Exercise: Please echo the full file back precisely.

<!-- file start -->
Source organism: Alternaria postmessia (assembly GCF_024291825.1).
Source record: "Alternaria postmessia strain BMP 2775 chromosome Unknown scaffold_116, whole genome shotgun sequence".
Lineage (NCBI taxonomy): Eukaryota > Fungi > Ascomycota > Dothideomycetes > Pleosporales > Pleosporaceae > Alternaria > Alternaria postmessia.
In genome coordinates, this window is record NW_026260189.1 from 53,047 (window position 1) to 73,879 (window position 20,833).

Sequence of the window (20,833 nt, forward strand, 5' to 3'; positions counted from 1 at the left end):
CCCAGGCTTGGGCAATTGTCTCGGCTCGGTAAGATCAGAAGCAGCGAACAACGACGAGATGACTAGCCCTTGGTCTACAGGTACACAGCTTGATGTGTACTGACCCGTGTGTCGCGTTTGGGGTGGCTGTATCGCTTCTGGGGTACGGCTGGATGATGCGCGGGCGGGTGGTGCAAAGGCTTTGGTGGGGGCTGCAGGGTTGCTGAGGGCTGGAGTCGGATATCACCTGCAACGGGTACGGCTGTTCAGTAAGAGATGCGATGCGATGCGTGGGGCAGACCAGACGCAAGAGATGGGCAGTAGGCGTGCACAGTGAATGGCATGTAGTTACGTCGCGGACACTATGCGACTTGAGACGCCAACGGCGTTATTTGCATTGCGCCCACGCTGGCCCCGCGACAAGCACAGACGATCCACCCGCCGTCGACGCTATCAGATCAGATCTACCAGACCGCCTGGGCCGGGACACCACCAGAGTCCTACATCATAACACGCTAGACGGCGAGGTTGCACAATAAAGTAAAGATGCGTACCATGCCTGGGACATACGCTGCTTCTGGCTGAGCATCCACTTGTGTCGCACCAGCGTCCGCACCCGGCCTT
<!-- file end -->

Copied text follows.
Source organism: Alternaria postmessia (assembly GCF_024291825.1).
Source record: "Alternaria postmessia strain BMP 2775 chromosome Unknown scaffold_116, whole genome shotgun sequence".
Lineage (NCBI taxonomy): Eukaryota > Fungi > Ascomycota > Dothideomycetes > Pleosporales > Pleosporaceae > Alternaria > Alternaria postmessia.
In genome coordinates, this window is record NW_026260189.1 from 53,047 (window position 1) to 73,879 (window position 20,833).

Sequence of the window (20,833 nt, forward strand, 5' to 3'; positions counted from 1 at the left end):
CCCAGGCTTGGGCAATTGTCTCGGCTCGGTAAGATCAGAAGCAGCGAACAACGACGAGATGACTAGCCCTTGGTCTACAGGTACACAGCTTGATGTGTACTGACCCGTGTGTCGCGTTTGGGGTGGCTGTATCGCTTCTGGGGTACGGCTGGATGATGCGCGGGCGGGTGGTGCAAAGGCTTTGGTGGGGGCTGCAGGGTTGCTGAGGGCTGGAGTCGGATATCACCTGCAACGGGTACGGCTGTTCAGTAAGAGATGCGATGCGATGCGTGGGGCAGACCAGACGCAAGAGATGGGCAGTAGGCGTGCACAGTGAATGGCATGTAGTTACGTCGCGGACACTATGCGACTTGAGACGCCAACGGCGTTATTTGCATTGCGCCCACGCTGGCCCCGCGACAAGCACAGACGATCCACCCGCCGTCGACGCTATCAGATCAGATCTACCAGACCGCCTGGGCCGGGACACCACCAGAGTCCTACATCATAACACGCTAGACGGCGAGGTTGCACAATAAAGTAAAGATGCGTACCATGCCTGGGACATACGCTGCTTCTGGCTGAGCATCCACTTGTGTCGCACCAGCGTCCGCACCCGGCCTT